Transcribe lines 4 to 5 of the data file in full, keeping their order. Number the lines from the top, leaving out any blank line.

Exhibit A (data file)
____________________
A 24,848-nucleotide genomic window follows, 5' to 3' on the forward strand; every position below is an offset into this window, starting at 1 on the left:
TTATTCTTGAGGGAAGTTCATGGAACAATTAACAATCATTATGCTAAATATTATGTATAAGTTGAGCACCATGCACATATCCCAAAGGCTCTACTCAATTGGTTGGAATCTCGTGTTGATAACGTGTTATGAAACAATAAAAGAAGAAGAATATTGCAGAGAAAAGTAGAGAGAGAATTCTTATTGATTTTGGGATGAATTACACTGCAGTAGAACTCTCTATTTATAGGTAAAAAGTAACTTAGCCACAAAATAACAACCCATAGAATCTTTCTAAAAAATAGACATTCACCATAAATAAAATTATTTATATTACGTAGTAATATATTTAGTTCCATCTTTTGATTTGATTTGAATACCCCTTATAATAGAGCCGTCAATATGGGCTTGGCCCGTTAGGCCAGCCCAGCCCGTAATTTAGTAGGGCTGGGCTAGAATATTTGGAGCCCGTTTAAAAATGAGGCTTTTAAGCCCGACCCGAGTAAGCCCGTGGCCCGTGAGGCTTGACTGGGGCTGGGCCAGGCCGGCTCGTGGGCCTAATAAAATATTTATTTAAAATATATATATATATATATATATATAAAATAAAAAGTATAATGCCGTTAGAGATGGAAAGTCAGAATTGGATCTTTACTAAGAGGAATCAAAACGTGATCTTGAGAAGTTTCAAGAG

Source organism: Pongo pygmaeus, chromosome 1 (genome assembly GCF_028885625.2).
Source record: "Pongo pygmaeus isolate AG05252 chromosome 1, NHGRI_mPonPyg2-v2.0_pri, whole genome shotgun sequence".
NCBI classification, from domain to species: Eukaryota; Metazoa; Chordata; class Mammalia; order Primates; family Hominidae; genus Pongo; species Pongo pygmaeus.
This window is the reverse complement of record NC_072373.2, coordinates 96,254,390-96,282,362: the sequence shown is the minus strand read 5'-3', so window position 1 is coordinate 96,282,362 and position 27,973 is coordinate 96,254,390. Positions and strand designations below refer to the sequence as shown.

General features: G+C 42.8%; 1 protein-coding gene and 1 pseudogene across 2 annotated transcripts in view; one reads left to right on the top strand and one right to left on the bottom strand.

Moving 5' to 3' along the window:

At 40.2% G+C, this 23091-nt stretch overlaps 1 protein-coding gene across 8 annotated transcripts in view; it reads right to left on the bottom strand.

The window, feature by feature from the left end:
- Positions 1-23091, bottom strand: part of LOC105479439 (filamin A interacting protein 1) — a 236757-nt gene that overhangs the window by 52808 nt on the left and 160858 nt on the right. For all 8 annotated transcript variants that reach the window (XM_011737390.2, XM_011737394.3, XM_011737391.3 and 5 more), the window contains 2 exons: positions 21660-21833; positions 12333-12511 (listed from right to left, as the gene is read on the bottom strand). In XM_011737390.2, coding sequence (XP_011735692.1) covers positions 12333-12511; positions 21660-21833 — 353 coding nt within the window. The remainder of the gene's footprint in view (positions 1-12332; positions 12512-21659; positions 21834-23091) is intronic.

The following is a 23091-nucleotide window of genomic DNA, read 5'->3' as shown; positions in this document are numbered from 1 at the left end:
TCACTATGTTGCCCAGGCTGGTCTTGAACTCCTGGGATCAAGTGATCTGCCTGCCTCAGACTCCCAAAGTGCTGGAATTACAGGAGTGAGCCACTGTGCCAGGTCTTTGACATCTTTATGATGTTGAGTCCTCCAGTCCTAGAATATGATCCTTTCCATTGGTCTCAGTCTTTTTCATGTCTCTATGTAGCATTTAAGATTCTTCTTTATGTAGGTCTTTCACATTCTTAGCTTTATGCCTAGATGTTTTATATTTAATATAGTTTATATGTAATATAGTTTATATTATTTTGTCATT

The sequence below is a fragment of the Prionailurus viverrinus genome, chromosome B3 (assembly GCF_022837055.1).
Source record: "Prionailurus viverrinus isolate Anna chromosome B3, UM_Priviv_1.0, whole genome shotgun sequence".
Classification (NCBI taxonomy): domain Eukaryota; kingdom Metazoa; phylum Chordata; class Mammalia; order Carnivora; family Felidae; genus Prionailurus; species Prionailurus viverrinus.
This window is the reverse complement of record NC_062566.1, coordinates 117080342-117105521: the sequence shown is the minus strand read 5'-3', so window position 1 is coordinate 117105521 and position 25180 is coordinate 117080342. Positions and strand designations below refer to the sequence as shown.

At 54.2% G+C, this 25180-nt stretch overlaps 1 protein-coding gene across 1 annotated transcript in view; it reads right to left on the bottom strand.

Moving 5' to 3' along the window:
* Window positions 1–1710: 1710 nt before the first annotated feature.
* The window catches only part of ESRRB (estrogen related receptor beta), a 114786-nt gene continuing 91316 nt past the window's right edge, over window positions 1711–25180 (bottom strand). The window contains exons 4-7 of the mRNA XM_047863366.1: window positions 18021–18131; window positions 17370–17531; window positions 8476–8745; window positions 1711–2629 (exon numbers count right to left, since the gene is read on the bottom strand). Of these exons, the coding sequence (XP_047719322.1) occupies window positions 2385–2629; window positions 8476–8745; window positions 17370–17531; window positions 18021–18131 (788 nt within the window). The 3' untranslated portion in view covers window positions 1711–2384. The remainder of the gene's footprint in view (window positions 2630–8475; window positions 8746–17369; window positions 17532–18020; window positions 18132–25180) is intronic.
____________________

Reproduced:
Source record: "Pongo pygmaeus isolate AG05252 chromosome 1, NHGRI_mPonPyg2-v2.0_pri, whole genome shotgun sequence".
NCBI classification, from domain to species: Eukaryota; Metazoa; Chordata; class Mammalia; order Primates; family Hominidae; genus Pongo; species Pongo pygmaeus.